Signed polygon area in matlab

October 30th, 2016

Suppose you have a polygon’s 2D corners stored in P, then the signed area is given by:

signed_polyarea = @(P) 0.5*(P(1:end,1)'*P([2:end 1],2)-P(1:end,2)'*P([2:end 1],1));

Unwrap hard-wrapped text via command line

October 24th, 2016

I searched for a bash/sed/tr combination to unwrap hard 80-character per line text like:

Lorem ipsum dolor sit amet, consectetur adipiscing elit. Sed imperdiet felis
suscipit odio fringilla, pharetra ullamcorper felis interdum. Aenean ut mollis
est. Maecenas mattis convallis enim. Nullam eget maximus mi. Vivamus nec risus
suscipit, facilisis nunc at, eleifend massa. Aliquam erat volutpat. Aenean
malesuada velit vel libero cursus, et aliquam nibh imperdiet. Maecenas
ultrices, orci eu posuere commodo, leo diam ultricies velit, sed hendrerit odio
leo sed erat.

Pellentesque at enim id lacus tristique blandit. Duis at suscipit odio, eu
ullamcorper lorem. Interdum et malesuada fames ac ante ipsum primis in
faucibus. Sed non massa urna. Cum sociis natoque penatibus et magnis dis
parturient montes, nascetur ridiculus mus. Etiam blandit metus eget sem
consequat tincidunt. Vivamus auctor pharetra sapien non iaculis. Curabitur quis
fermentum est. Mauris laoreet augue finibus, rhoncus enim et, finibus nibh.
Praesent varius neque mi, id tempor massa facilisis eget. Nulla consectetur,
massa sed tempus laoreet, nisl purus posuere ipsum, eu gravida purus arcu nec
ante.

Pellentesque dapibus ultrices purus, et accumsan sapien ultrices a. Nulla
ultricies odio sit amet tellus tempus, et gravida dui feugiat. Aenean pretium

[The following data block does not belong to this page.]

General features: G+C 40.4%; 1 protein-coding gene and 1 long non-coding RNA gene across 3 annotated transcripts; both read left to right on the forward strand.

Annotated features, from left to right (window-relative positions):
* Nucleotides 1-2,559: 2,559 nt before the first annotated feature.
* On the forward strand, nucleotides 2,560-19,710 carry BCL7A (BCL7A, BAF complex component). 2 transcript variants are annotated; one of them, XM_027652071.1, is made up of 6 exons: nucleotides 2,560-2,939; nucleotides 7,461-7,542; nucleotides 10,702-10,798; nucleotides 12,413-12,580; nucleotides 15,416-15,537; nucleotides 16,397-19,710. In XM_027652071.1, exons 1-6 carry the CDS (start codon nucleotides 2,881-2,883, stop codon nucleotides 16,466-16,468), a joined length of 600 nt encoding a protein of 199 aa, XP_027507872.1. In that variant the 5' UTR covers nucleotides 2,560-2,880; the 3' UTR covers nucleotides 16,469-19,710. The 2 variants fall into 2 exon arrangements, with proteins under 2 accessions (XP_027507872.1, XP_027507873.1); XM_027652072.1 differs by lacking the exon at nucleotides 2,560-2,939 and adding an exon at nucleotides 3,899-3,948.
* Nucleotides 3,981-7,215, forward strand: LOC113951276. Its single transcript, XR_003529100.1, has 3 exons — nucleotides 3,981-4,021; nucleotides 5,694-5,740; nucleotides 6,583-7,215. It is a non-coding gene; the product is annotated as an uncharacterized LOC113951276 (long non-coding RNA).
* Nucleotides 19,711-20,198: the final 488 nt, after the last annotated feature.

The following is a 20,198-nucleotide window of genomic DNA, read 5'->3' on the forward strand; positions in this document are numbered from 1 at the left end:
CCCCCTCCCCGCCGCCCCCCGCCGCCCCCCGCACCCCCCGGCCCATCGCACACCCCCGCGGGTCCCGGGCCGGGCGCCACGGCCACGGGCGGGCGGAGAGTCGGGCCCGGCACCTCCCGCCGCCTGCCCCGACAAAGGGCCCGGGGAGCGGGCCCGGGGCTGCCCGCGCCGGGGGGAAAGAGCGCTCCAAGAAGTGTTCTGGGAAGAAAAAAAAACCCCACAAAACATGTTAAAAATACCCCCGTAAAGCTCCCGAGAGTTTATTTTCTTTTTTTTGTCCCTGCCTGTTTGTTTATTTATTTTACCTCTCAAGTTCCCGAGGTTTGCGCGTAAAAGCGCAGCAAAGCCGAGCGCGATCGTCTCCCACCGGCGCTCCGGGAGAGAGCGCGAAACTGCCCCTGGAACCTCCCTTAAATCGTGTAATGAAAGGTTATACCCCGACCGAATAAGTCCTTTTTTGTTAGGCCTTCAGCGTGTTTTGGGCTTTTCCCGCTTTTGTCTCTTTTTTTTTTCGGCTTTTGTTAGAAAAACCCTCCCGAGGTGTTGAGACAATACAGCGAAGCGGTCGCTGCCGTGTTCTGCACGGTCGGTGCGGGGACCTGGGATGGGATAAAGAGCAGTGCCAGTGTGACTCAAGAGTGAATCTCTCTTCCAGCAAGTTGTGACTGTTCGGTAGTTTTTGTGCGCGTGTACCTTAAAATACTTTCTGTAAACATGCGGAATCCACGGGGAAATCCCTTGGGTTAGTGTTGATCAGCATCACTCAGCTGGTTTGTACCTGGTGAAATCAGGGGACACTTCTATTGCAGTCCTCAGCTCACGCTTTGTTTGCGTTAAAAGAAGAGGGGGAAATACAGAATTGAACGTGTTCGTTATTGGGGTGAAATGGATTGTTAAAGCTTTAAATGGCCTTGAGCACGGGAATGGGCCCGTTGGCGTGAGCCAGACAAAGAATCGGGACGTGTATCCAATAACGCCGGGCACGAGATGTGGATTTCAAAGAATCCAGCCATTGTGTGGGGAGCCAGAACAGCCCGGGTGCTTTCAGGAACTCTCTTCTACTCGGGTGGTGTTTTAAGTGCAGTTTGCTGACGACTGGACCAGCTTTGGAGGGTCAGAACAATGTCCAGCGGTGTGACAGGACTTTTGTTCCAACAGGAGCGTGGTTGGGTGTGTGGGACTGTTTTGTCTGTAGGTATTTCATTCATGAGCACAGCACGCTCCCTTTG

in lectus vitae molestie. Proin in rhoncus eros. Donec in ultricies nisi,
volutpat ultrices lacus. Suspendisse gravida hendrerit ipsum vitae feugiat.
Phasellus pharetra malesuada orci et euismod. Proin luctus nunc sit amet
gravida pulvinar. Nam quis dapibus mauris. Nulla accumsan nisl vel turpis
lobortis vulputate. Integer sem orci, lobortis ut blandit quis, consequat eget
purus. Fusce accumsan magna eu mi placerat rhoncus.

Into single lines per paragraph, like this:

Lorem ipsum dolor sit amet, consectetur adipiscing elit. Sed imperdiet felis suscipit odio fringilla, pharetra ullamcorper felis interdum. Aenean ut mollis est. Maecenas mattis convallis enim. Nullam eget maximus mi. Vivamus nec risus suscipit, facilisis nunc at, eleifend massa. Aliquam erat volutpat. Aenean malesuada velit vel libero cursus, et aliquam nibh imperdiet. Maecenas ultrices, orci eu posuere commodo, leo diam ultricies velit, sed hendrerit odio leo sed erat.

Pellentesque at enim id lacus tristique blandit. Duis at suscipit odio, eu ullamcorper lorem. Interdum et malesuada fames ac ante ipsum primis in faucibus. Sed non massa urna. Cum sociis natoque penatibus et magnis dis parturient montes, nascetur ridiculus mus. Etiam blandit metus eget sem consequat tincidunt. Vivamus auctor pharetra sapien non iaculis. Curabitur quis fermentum est. Mauris laoreet augue finibus, rhoncus enim et, finibus nibh. Praesent varius neque mi, id tempor massa facilisis eget. Nulla consectetur, massa sed tempus laoreet, nisl purus posuere ipsum, eu gravida purus arcu nec ante.

Pellentesque dapibus ultrices purus, et accumsan sapien ultrices a. Nulla ultricies odio sit amet tellus tempus, et gravida dui feugiat. Aenean pretium in lectus vitae molestie. Proin in rhoncus eros. Donec in ultricies nisi, volutpat ultrices lacus. Suspendisse gravida hendrerit ipsum vitae feugiat. Phasellus pharetra malesuada orci et euismod. Proin luctus nunc sit amet gravida pulvinar. Nam quis dapibus mauris. Nulla accumsan nisl vel turpis lobortis vulputate. Integer sem orci, lobortis ut blandit quis, consequat eget purus. Fusce accumsan magna eu mi placerat rhoncus.

This is useful, for example, when editing a plain text entry with vi that is ultimately pasted into a web form.